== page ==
Anime Reporter turns its attention now to Elfen Lied, the thirteen-episode, ultra-violent anime series. The anime was originally broadcast in 2004 and is based on the manga of the same name.
Elfen Lied begins in not entirely unfamiliar territory, a state of the art, heavily-secured secret scientific facility, an unstoppable abomination killing everything between it and freedom, a calm figure watching the escape on security monitors. As I previously mentioned, this is an ultraviolent series so expect to see a loooot of decapitations and bloodspray within the first few minutes. There’s also a lot of female nudity, but given this series’ dark tone and disturbing themes, it skips well past fan service and into more mature territory.
The escaped abomination, or Lucy, as it’s known, is a pink-haired girl with some rather cat-ear like horns sticking out the top of her head. She also possesses the ability to cut and crush things and people around her to pieces with a radius of a couple of metres. The details of this are explained in more depth in the series, but it might be more rewarding to discover the nature of Lucy’s powers through the series. Suffice it to say, Lucy is a diclonius, one of several mutants who share her appearance and abilities and who also seem to have a penchant for widespread destruction.
After Lucy’s escape, she’s found by two cousins, Kohta and Yuka, who take her in. Fortunately for them, Lucy seems to have developed a pretty severe case of amnesia, giving her a childlike personality and a vocabulary consisting of “Nyu”, which also lends to her being given a fairly unimaginative new name. Kohta has a pretty messed up family history, but he’s far from the only one. Little by little, Kohta and Yuka help ‘Nyu’ to adapt to life in the real world, all the while coming to terms with some very complicated feelings and a veritable barrage of strangers who seem to need a place to stay.
Oh, and they also have to deal with deranged hitmen, murderous diclonii and cybernetically enhanced versions of the aforementioned. It’s all very graphic and, while the series is rated 15, there are some themes which may be a bit too disturbing for minors, including animal abuse, child abuse and incestuous relationships.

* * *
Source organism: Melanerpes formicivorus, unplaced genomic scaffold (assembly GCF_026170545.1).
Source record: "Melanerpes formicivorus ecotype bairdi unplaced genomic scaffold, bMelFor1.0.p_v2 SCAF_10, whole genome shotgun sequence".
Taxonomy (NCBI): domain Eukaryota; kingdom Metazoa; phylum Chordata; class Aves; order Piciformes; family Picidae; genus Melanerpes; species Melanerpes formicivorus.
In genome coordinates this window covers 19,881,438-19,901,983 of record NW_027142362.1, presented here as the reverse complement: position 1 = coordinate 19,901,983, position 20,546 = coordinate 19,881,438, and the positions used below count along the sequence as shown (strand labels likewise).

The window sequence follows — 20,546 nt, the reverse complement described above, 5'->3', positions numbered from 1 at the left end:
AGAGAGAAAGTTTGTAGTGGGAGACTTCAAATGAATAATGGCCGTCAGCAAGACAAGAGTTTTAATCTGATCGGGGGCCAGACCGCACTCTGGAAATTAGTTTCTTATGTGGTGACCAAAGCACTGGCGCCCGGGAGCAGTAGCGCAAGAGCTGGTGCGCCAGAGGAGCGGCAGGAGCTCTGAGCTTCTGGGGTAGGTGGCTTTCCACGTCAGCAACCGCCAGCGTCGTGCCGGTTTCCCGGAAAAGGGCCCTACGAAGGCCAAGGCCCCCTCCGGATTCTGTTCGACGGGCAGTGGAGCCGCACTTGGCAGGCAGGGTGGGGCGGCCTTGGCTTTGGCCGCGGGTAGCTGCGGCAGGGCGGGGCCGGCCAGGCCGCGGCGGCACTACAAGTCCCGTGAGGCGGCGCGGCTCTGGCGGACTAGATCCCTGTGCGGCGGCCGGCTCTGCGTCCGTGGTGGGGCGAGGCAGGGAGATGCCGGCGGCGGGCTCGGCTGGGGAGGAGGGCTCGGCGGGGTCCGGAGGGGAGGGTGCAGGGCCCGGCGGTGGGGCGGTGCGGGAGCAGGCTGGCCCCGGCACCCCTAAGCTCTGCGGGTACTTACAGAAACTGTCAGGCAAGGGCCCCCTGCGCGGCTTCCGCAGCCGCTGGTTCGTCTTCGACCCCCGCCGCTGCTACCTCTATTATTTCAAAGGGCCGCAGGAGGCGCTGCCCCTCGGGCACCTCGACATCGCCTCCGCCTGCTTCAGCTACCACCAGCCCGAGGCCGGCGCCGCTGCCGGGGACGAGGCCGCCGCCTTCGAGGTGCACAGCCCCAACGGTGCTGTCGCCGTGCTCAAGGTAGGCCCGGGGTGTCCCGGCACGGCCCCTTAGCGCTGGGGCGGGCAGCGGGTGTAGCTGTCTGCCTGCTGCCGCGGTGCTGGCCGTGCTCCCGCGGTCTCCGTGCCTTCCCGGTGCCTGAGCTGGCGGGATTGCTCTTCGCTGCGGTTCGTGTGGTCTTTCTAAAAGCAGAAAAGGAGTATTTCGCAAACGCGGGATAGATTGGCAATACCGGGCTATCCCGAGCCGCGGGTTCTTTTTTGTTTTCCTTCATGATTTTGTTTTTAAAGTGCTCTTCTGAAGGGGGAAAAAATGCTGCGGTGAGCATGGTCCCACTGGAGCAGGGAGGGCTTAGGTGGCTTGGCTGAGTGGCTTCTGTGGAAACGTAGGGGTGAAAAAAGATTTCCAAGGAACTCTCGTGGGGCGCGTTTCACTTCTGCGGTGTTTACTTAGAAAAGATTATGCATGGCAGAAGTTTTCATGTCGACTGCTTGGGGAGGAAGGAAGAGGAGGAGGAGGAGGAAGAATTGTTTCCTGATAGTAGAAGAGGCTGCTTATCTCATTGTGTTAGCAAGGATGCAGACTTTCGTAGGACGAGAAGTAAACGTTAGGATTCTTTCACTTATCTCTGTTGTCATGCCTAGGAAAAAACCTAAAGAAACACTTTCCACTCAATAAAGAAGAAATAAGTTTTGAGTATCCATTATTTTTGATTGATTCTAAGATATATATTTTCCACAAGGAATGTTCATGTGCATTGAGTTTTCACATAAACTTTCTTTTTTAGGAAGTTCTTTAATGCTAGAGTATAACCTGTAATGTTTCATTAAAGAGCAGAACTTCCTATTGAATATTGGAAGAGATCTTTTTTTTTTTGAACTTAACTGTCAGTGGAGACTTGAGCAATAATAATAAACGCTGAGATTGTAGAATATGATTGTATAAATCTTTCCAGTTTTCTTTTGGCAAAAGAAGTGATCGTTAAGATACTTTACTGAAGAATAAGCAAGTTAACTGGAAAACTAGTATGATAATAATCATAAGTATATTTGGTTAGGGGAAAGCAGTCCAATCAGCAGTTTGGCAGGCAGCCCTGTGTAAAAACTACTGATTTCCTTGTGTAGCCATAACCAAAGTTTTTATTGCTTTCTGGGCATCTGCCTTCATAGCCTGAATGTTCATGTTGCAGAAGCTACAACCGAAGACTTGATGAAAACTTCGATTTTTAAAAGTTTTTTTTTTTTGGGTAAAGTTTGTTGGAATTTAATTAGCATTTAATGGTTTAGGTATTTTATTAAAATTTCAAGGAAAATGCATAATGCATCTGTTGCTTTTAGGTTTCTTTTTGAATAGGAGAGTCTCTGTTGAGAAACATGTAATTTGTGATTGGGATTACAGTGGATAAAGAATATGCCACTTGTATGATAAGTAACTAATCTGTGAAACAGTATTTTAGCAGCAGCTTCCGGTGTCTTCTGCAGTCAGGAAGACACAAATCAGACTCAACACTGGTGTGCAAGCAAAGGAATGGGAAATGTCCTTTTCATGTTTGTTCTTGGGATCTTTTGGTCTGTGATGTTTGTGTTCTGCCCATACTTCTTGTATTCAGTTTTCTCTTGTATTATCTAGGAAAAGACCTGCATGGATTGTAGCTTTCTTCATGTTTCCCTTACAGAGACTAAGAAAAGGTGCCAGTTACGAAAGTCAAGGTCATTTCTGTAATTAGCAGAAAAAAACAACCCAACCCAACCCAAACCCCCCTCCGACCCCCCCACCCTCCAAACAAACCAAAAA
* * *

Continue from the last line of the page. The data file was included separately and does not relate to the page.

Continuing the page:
The animation is striking. Violence is abundant and very graphic, with vivid tones of red making up a great portion of many scenes. Characters are rendered in fairly nice, if standard anime form, though it should be noted that, over ten years after its original broadcast, Elfen Lied is on par with many of today’s anime series and at moments, surpasses many. The voice acting is excellent in both English and Japanese though characters do little to escape their tropes and there shouldn’t be too many surprises in terms of character development. It’s also worth pointing out that there isn’t a whole lot in the way of humour in this series and, despite its violent and explicit nature, many episodes can feel quite slow.
Elfen Lied may prove to be uncomfortable watching for some viewers and it’s certainly heavy going in many places. An operatic soundtrack adds much in the way of tension and suspense in all the right places though it also slows the opening theme song to a heavy crawl that many may feel the need to skip over after the first episode.
Elfen Lied is available on DVD and Bluray and has been for some time. Despite its 15 rating, this series may be a bit much for some viewers older than that. Not for the faint of heart!
76% – “Makes an Impact” – Elfen Lied may be perfect for those viewers who want hefty helpings of gore and some seriously heavy content, but it won’t make many fans of those looking for some lighter entertainment.